The storing of this fault data in the memory unit 31 can be accomplished by a human being entering the data using an input unit, or by an on-line method in which the data is entered from item of equipment undergoing diagnosis.

The knowledge synthesizing/revising unit 12 revises the synthesized knowledge, which has been stored in the synthesized knowledge memory unit 13, by the case history data stored in the case-history data memory unit 31. It will suffice to revise only the synthesized knowledge that relates to the case-history data.

The method of revision is the same as the synthesizing method described above, and the case-history data may be thought of as the knowledge of one or a plurality of experts.

By way of example, if only case-history data at a first occurrence exists, this case-history data is related to conclusion c1 and factors f1, f2, and therefore the synthesized knowledge regarding this conclusion and these factors is revised. At the first use of the case-history data, it cannot be determined whether this is a minimum or maximum value, and therefore this case-history data is employed as both values.

First, with regard solely to conclusion cl and factor f1, Eqs. (7) and (8) respectively expressing the mean value mmin of the minimum values and the mean value mmax of the maximum values are revised as follows: ##EQU12##

The equations (9) and (10) respectively expressing the standard deviation σmin of the minimum values and the standard deviation σmax of the maximum values are revised as follows: ##EQU13##

The synthesized data relating to conclusion c1 and factor f2 is revised in the same manner.

Since the case-history data at the second occurrence is not related to the conclusion c1, the synthesized knowledge relating to the conclusion c1 is not revised by this case-history data. The synthesized data relating to conclusion c2 is revised by the case-history data at the second occurrence.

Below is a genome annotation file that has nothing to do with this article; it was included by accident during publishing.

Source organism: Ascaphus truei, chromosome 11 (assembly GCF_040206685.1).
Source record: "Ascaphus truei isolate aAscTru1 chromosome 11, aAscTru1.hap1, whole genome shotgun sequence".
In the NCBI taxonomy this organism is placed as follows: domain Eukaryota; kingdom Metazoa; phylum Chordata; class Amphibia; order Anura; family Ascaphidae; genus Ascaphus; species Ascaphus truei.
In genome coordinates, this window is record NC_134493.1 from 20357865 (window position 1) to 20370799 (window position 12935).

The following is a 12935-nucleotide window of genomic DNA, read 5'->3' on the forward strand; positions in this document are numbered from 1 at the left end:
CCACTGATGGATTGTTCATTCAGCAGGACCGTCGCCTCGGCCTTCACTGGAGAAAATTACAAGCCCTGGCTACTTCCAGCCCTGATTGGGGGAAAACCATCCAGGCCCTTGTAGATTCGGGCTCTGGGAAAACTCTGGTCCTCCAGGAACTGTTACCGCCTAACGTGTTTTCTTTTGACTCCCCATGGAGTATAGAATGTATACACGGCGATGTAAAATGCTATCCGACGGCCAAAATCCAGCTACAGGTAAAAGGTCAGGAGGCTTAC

When case-history data from first through third occurrences exists, the synthesized knowledge expressing the relationship between c1 and f1 is revised as follows: With regard to factor f1, there are a first factor value 30 and a third factor value 60. Accordingly, the smaller, namely 30, is considered to be the minimum value of the third expert, and the larger, namely 60, is considered to be the maximum value.

Eqs. (7) and (8) respectively expressing the mean value mmin of the minimum values and the mean value mmax of the maximum values are revised as follows: ##EQU14##

The equations (9) and (10) respectively expressing the standard deviation σmin of the minimum values and the standard deviation σmax of the maximum values are revised as follows: ##EQU15##

Thus, in a case where there are plural items of case-history data regarding specific factors relating to a certain conclusion, these items of data are arranged in order of increasing size, the items of data constituting the smaller half are treated as minimum values, and the items of data constituting the larger half are treated as maximum values. Further, in a case where the items of case-history data are odd in number, the item of data whose size is exactly in the middle is adopted as both a minimum value and a maximum value. This item of data whose size is exactly in the middle may be included in either the group of minimum values or the group of maximum values.